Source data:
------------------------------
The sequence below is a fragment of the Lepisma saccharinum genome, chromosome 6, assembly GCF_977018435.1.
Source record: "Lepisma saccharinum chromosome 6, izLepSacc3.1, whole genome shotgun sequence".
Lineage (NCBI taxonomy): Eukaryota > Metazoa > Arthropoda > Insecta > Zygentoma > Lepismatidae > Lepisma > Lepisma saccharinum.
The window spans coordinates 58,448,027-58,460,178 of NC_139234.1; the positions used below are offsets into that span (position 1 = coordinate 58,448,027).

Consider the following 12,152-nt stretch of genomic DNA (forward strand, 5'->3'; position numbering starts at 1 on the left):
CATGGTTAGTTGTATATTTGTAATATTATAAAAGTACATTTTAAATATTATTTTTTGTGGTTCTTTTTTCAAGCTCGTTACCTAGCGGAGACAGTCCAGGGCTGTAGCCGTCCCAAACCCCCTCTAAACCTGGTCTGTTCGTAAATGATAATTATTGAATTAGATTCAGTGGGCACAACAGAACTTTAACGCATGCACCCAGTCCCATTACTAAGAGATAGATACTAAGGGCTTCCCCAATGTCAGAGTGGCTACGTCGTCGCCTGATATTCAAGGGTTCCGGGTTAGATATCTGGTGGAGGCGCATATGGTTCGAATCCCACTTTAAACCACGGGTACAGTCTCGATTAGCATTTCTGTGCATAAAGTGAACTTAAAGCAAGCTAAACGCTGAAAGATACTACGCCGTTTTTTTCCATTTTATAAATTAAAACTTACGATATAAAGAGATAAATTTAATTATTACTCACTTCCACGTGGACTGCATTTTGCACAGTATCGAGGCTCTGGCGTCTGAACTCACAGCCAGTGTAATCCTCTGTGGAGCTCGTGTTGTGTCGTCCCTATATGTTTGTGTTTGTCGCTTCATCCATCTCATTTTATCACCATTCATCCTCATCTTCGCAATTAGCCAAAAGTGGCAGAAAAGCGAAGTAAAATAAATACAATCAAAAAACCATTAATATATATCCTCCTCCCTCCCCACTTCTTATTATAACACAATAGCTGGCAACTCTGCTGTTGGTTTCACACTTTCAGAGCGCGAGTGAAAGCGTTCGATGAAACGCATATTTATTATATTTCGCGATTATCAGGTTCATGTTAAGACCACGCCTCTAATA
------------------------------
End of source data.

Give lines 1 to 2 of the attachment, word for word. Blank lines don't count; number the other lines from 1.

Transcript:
The sequence below is a fragment of the Lepisma saccharinum genome, chromosome 6, assembly GCF_977018435.1.
Source record: "Lepisma saccharinum chromosome 6, izLepSacc3.1, whole genome shotgun sequence".